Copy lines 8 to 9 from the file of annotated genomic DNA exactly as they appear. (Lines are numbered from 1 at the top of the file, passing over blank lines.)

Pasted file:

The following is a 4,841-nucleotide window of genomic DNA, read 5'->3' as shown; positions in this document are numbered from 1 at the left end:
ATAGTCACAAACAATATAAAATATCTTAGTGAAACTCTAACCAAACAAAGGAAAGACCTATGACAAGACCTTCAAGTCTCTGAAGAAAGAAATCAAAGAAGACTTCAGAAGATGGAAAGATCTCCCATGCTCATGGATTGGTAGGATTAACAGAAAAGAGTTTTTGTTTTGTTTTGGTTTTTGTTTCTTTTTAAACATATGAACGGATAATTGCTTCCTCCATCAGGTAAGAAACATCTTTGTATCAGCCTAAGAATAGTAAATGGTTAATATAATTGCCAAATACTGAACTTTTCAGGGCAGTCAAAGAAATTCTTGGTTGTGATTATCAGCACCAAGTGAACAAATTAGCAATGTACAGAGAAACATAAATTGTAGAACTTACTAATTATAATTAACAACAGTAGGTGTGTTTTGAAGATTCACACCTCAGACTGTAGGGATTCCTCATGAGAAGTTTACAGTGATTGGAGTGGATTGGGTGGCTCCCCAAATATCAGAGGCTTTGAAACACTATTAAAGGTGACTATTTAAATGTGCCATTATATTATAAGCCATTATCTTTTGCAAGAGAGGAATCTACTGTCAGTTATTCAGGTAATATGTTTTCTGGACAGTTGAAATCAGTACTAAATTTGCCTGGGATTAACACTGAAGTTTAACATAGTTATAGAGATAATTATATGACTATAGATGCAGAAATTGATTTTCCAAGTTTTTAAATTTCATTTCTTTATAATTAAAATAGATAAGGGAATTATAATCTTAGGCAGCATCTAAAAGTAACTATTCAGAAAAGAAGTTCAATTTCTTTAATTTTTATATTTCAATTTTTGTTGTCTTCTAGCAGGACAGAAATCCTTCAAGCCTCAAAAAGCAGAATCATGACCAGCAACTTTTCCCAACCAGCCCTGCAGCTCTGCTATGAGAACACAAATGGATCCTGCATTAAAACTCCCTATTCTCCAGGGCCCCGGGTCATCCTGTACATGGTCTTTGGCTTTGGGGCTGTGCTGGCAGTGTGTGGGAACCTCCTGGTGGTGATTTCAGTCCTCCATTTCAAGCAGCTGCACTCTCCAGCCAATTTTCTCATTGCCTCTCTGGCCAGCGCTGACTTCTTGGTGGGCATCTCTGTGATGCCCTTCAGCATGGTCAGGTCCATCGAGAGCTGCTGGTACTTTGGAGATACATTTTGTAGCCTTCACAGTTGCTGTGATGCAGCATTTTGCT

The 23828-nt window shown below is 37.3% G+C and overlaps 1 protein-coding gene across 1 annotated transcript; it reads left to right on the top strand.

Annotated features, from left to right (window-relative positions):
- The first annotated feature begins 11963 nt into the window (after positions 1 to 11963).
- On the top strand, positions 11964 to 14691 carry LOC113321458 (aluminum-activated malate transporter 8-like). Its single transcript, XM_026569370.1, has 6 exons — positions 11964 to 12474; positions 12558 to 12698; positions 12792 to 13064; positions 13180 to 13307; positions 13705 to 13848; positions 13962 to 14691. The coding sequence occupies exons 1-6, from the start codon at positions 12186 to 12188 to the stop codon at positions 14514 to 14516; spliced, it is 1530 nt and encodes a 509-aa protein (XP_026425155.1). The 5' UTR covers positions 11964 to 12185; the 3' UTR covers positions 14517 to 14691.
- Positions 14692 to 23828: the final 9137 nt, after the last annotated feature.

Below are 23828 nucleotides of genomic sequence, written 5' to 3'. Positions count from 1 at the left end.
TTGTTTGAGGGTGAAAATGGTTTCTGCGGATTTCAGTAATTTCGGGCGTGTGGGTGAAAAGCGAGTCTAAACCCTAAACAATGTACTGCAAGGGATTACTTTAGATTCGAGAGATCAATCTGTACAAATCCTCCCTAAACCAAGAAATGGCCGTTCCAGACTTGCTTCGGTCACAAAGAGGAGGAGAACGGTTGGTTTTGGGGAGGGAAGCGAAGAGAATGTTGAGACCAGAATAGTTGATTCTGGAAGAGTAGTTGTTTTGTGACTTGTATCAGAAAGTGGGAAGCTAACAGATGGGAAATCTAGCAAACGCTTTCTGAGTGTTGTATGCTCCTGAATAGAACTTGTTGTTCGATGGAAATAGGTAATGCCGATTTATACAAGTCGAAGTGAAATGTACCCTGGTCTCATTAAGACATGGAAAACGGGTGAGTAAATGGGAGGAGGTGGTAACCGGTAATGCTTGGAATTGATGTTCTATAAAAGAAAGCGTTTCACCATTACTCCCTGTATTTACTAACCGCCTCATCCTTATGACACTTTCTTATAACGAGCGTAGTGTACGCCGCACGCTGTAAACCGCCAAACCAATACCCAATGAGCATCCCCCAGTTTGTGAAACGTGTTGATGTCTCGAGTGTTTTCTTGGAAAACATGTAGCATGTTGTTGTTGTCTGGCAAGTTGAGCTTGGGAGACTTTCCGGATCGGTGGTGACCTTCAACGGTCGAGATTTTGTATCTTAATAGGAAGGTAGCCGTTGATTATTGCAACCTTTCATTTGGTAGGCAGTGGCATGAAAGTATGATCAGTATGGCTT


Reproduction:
Below are 23828 nucleotides of genomic sequence, written 5' to 3'. Positions count from 1 at the left end.
TTGTTTGAGGGTGAAAATGGTTTCTGCGGATTTCAGTAATTTCGGGCGTGTGGGTGAAAAGCGAGTCTAAACCCTAAACAATGTACTGCAAGGGATTACTTTAGATTCGAGAGATCAATCTGTACAAATCCTCCCTAAACCAAGAAATGGCCGTTCCAGACTTGCTTCGGTCACAAAGAGGAGGAGAACGGTTGGTTTTGGGGAGGGAAGCGAAGAGAATGTTGAGACCAGAATAGTTGATTCTGGAAGAGTAGTTGTTTTGTGACTTGTATCAGAAAGTGGGAAGCTAACAGATGGGAAATCTAGCAAACGCTTTCTGAGTGTTGTATGCTCCTGAATAGAACTTGTTGTTCGATGGAAATAGGTAATGCCGATTTATACAAGTCGAAGTGAAATGTACCCTGGTCTCATTAAGACATGGAAAACGGGTGAGTAAATGGGAGGAGGTGGTAACCGGTAATGCTTGGAATTGATGTTCTATAAAAGAAAGCGTTTCACCATTACTCCCTGTATTTACTAACCGCCTCATCCTTATGACACTTTCTTATAACGAGCGTAGTGTACGCCGCACGCTGTAAACCGCCAAACCAATACCCAATGAGCATCCCCCAGTTTGTGAAACGTGTTGATGTCTCGAGTGTTTTCTTGGAAAACATGTAGCATGTTGTTGTTGTCTGGCAAGTTGAGCTTGGGAGACTTTCCGGATCGGTGGTGACCTTCAACGGTCGAGATTTTGTATCTTAATAGGAAGGTAGCCGTTGATTATTGCAACCTTTCATTTGGTAGGCAGTGGCATGAAAGTATGATCAGTATGGCTT